Reptiles and Amphibians - Sources of Distribution and Life History Information

Field Guides and Species References

Coachwhip preying on bird eggs in Saguaro National Park.
Coachwhip preying on bird eggs in Saguaro National Park.


Field guides for herpetofauna range from general guides to those specializing in particular geographic areas or taxonomic groups. Here are a few field guides or books with species accounts covering parts or all of the American Southwest:

  • A Field Guide to Western Reptiles and Amphibians. 2003. The Peterson Field Guide Series. Third Edition. Text and Illustrations by R. Stebbins. Houghton Mifflin Company.

  • A Field Guide to Amphibians and Reptiles in Arizona. 2006. By T.C. Brennan and A.T. Holycross. Arizona Game and Fish Department, Phoenix, Arizona.

  • Amphibians and Reptiles of New Mexico. 1996. By W. Degenhardt, C. Painter, and A. Price. University of New Mexico Press. Albuquerque, New Mexico. Amphibians and Reptiles in Colorado, a Colorado Field Guide. 2000. By G.A. Hammerson. Second Edition. University Press of Colorado.

  • Amphibians and Reptiles of Texas. 2000. By J.R. Dixon. Texas A&M University Press.

  • Lizards of the American Southwest, a photographic field guide. 2009. Edited by L.C. Jones and R.E. Lovich. Rio Nuevo Publishers, Tucson, Arizona.

  • A Natural History of the Sonoran Desert. 2000. Edited by S.J. Phillips and P.W. Comus. Arizona-Sonora Desert Museum. Arizona-Sonora Desert Museum Press, Tucson, and University of California Press, Berkeley and Los Angeles. Pages 533-585, by C. Ivanyi, J. Perry, T.R. Van Devender, and H. Lawler, provide amphibian and reptile species accounts.

Electronic Resources

A sampling of resources available on the internet include:

  • eNature – URL:
    eNature's core content consists of wildlife information about almost 6,000 individual species and is the same data set used to create the printed Audubon Field Guides.
  • PARC Links – URL:
    PARC (Partners in Amphibian and Reptile Conservation) is a partnership for the conservation of herpetofauna and their habitats. The PARC website page listed above contains numerous links, including those for herpetological journals, research labs, atlases, and regional resources. A few links of particular interest are noted here.
  • AmphibiaWeb ( provides information on the conservation, natural history, and taxonomy of amphibians. Searches can be conducted by state, and photos of species are available for viewing.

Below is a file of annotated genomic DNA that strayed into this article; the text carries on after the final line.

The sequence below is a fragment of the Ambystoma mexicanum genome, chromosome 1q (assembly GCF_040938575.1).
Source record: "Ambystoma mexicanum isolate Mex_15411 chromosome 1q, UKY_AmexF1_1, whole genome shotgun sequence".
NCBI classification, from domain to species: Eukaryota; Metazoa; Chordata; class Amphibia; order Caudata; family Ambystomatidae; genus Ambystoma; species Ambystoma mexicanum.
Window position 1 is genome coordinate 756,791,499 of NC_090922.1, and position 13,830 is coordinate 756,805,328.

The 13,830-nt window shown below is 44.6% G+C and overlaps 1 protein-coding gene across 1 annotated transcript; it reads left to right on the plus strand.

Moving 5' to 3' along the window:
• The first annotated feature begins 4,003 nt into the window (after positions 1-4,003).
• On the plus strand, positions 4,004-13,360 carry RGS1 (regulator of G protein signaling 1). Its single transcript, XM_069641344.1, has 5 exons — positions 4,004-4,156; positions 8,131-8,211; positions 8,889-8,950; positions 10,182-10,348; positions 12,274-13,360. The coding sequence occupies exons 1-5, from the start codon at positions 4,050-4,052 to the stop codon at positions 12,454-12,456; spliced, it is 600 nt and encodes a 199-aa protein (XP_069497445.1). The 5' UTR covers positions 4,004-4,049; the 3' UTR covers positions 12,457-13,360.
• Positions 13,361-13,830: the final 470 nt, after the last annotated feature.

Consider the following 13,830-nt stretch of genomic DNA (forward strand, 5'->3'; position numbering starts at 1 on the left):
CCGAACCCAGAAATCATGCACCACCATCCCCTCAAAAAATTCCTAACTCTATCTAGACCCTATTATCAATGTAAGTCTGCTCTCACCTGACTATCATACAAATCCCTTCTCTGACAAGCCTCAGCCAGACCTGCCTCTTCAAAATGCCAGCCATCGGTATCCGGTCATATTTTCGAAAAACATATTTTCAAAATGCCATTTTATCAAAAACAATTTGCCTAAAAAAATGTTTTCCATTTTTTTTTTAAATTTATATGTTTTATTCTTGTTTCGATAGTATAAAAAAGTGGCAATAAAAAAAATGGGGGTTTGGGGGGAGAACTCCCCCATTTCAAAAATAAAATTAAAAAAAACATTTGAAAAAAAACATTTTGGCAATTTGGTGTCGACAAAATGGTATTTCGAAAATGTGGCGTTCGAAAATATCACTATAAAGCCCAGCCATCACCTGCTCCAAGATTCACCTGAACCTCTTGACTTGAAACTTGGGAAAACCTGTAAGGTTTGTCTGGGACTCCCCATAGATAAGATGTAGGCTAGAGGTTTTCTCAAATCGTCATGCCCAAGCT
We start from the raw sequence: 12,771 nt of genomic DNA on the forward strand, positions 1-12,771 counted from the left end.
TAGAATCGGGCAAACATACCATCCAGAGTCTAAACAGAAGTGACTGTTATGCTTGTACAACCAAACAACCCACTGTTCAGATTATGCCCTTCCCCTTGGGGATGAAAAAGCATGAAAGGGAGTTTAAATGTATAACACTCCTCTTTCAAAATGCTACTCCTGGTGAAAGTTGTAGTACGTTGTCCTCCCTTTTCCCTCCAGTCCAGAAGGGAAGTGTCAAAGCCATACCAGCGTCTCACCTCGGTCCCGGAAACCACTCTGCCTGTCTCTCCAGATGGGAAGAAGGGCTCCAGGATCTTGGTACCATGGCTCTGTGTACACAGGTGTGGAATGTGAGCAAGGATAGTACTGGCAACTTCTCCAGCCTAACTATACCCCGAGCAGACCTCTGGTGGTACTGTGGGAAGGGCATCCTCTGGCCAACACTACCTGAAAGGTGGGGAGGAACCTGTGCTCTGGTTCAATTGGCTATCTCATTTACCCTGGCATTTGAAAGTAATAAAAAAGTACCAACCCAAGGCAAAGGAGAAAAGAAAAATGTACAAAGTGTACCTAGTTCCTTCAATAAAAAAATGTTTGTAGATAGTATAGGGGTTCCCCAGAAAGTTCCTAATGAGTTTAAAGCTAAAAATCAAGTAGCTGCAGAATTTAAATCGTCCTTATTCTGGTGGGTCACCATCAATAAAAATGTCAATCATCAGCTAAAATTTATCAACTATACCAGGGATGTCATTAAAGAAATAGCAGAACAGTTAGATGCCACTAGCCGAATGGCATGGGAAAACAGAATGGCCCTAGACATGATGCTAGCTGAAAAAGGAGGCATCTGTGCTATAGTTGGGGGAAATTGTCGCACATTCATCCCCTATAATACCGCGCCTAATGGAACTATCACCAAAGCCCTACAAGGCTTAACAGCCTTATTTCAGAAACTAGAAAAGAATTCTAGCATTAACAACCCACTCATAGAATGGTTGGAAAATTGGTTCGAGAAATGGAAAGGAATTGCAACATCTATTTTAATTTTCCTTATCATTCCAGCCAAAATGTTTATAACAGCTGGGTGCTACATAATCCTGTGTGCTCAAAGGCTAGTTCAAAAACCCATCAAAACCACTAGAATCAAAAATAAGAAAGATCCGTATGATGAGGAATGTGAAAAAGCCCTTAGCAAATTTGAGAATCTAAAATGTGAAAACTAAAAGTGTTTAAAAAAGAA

• Southwest PARC ( is a working group focused on implementing the PARC mission in the Southwest.
  • Online Field Guide to the Reptiles and Amphibians of Arizona – URL:
    Created by T.C. Brennan in 2008, this site contains information on amphibians, snakes, lizards, turtles, and habitat, and it includes species accounts, information on relevant books, and links to organizations.
  • Arizona-Sonora Desert Museum – URL:
    The Arizona-Sonora Desert Museum site provides more than 30 Amphibian and Reptile Accounts by C. Ivanyi, J. Perry, T.R. Van Devender, and H. Lawler. This is the same information that appears in the book “Natural History of the Sonoran Desert” (2000), listed above.
  • Centennial Museum, University of Texas at El Paso – URL:
    This website contains information on the Chihuahuan Desert and its amphibians and reptiles. Available information includes photographs, distribution data and maps, species lists, and some natural history information.
  • Tucson Herpetological Society – URL:
    Focused on the herpetofauna of Arizona and Mexico, this website contains checklists of species within a 100-mile radius of Tucson and provides internet links to other information sources. The Society publishes a monthly newsletter and informational brochures.


Prepared by Patricia Valentine-Darby, Southern Plains Network Inventory and Monitoring Program, 2010.

Part of a series of articles titled Reptiles and Amphibians of the American Southwest.

Last updated: May 21, 2015